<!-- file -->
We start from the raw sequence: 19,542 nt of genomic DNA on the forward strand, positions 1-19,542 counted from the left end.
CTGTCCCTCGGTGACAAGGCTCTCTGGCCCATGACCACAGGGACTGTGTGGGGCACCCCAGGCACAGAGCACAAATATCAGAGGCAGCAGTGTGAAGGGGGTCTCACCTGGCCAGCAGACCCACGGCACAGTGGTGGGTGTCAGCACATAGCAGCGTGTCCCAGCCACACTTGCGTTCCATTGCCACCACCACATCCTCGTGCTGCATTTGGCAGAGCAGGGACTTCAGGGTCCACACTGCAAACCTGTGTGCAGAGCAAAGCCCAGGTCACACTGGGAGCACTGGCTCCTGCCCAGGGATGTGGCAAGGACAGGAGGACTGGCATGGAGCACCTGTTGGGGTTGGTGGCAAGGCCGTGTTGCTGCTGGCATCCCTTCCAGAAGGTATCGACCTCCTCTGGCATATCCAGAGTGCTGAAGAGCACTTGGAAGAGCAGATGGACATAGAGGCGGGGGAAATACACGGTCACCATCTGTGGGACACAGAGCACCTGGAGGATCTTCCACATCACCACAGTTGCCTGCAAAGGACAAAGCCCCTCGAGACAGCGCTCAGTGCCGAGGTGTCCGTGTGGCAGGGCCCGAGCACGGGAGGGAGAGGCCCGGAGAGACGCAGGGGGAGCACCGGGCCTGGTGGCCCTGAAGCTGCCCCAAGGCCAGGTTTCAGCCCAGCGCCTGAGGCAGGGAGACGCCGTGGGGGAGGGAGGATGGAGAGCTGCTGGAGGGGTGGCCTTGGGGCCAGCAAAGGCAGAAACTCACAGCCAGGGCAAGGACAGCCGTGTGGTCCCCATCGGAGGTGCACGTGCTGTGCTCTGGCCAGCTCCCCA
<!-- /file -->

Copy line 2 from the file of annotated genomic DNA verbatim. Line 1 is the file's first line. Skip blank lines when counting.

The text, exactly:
CTGTCCCTCGGTGACAAGGCTCTCTGGCCCATGACCACAGGGACTGTGTGGGGCACCCCAGGCACAGAGCACAAATATCAGAGGCAGCAGTGTGAAGGGGGTCTCACCTGGCCAGCAGACCCACGGCACAGTGGTGGGTGTCAGCACATAGCAGCGTGTCCCAGCCACACTTGCGTTCCATTGCCACCACCACATCCTCGTGCTGCATTTGGCAGAGCAGGGACTTCAGGGTCCACACTGCAAACCTGTGTGCAGAGCAAAGCCCAGGTCACACTGGGAGCACTGGCTCCTGCCCAGGGATGTGGCAAGGACAGGAGGACTGGCATGGAGCACCTGTTGGGGTTGGTGGCAAGGCCGTGTTGCTGCTGGCATCCCTTCCAGAAGGTATCGACCTCCTCTGGCATATCCAGAGTGCTGAAGAGCACTTGGAAGAGCAGATGGACATAGAGGCGGGGGAAATACACGGTCACCATCTGTGGGACACAGAGCACCTGGAGGATCTTCCACATCACCACAGTTGCCTGCAAAGGACAAAGCCCCTCGAGACAGCGCTCAGTGCCGAGGTGTCCGTGTGGCAGGGCCCGAGCACGGGAGGGAGAGGCCCGGAGAGACGCAGGGGGAGCACCGGGCCTGGTGGCCCTGAAGCTGCCCCAAGGCCAGGTTTCAGCCCAGCGCCTGAGGCAGGGAGACGCCGTGGGGGAGGGAGGATGGAGAGCTGCTGGAGGGGTGGCCTTGGGGCCAGCAAAGGCAGAAACTCACAGCCAGGGCAAGGACAGCCGTGTGGTCCCCATCGGAGGTGCACGTGCTGTGCTCTGGCCAGCTCCCCA